INXS

INXS

“Are you ready for a new sensation…”

Rock and roll rule #247: Band members that meet in schoolyard fistfights are usually in it for the long haul. Case in point: The six original members of Australia’s INXS stayed together through fifteen years and thirteen albums, and would have surely kept going, were the streak not broken by singer Michael Hutchence’s tragic death in 1997.

After Andrew Farriss saved Hutchence from the clutches of a class bully at their Sydney, Australia high school, he recruited the future-stage-swaggerer for his band called the Farriss Brothers. And when Jon, youngest of the three Farriss boys and resident drummer, had to move with his parents to Perth so that he could finish high school in 1978, the rest of the band (Hutchence, with Garry Beers and Kirk Pengilly) loyally followed suit.

After two years of writing and rehearsing and playing local Perth pubs, INXS (a name suggested by Midnight Oil manager Garry Morris, then shortened by the boys so that it would loom larger on their posters) moved back to Sydney and hit the pub scene anew. They got a record deal with Deluxe in 1980, and released their eponymous debut. 1981’s Shabooh Shoobah was their U.S. debut, and thanks to zealous touring (opening for bands like Midnight Oil, the Kinks and Adam and the Ants) and the single “Don’t Change,” they were definitely on the up-and-up, as was their brand of dance rock sound. 1984’s Listen Like Thieves, and its single “What You Need,” finally pushed them into the mainstream and very close to the top of the U.S. charts.

American audiences, like the Aussies had been doing for years, took a big liking to Hutchence and his sexy stage presence. And never mind all the jaded critics’ comparisons to an onstage swagger a la Mick Jagger and Jim Morrison-the kids watching INXS were too young to know about the Lip or Lizard Kings.

1987’s Kick was the band’s biggest success yet. Their aggressive touring had laid the groundwork for a warm international reception, especially in the States. The record had four hits singles: “Need You Tonight,” “Devil Inside,” “New Sensation” and “Never Tear Us Apart.” Those, in addition to their MTV presence, their sleek rock sound, and Hutchence’s sex appeal led to sales (and screaming fans) in the millions. Unfortunately, its follow-up, titled X, was a commercial letdown.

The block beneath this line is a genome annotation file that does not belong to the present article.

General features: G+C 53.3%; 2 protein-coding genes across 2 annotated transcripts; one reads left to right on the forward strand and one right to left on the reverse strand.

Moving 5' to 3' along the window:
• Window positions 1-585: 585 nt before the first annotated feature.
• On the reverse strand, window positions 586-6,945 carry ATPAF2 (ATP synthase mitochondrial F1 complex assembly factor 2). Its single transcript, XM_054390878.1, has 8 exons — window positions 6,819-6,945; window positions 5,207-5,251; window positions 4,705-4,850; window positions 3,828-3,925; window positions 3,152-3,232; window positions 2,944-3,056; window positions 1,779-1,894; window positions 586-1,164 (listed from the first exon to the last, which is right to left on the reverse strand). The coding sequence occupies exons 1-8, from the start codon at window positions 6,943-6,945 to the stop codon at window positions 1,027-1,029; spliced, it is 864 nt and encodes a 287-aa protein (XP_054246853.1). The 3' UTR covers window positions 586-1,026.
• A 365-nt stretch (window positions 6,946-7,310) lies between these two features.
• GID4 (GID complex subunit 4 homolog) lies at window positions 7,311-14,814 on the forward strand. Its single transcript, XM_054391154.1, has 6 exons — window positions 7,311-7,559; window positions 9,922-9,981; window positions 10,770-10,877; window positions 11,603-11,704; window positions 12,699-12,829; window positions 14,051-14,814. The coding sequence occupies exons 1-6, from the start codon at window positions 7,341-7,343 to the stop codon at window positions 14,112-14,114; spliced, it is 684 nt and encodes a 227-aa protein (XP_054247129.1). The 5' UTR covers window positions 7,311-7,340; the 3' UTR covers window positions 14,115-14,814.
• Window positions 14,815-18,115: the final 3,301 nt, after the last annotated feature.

The band signed with PolyGram in 1994, and for the next few years worked on their new album, Elegantly Wasted, which was a modest commercial success. Hutchence, who was rumored to have been working on a collections of songs for a solo project, graced the tabloids frequently and would sadly earn the biggest headlines after his 1997 death. His self-titled solo album was released posthumously in late 1999.

The old band recorded new material, and remixed some unreleased material, in 1998. They also played on stage without their original frontman for the first time that year, with singer Jimmy Barnes. A number of other singers would appear with the band as well, who claim they will forge on. And while their many faithful fans certainly wish them well, we’ll always miss our favorite New Generation swaggerer.

If you count INXS as one of your all-time favorite 80s bands, we’d love to hear your memories and recollections in our comments section below.

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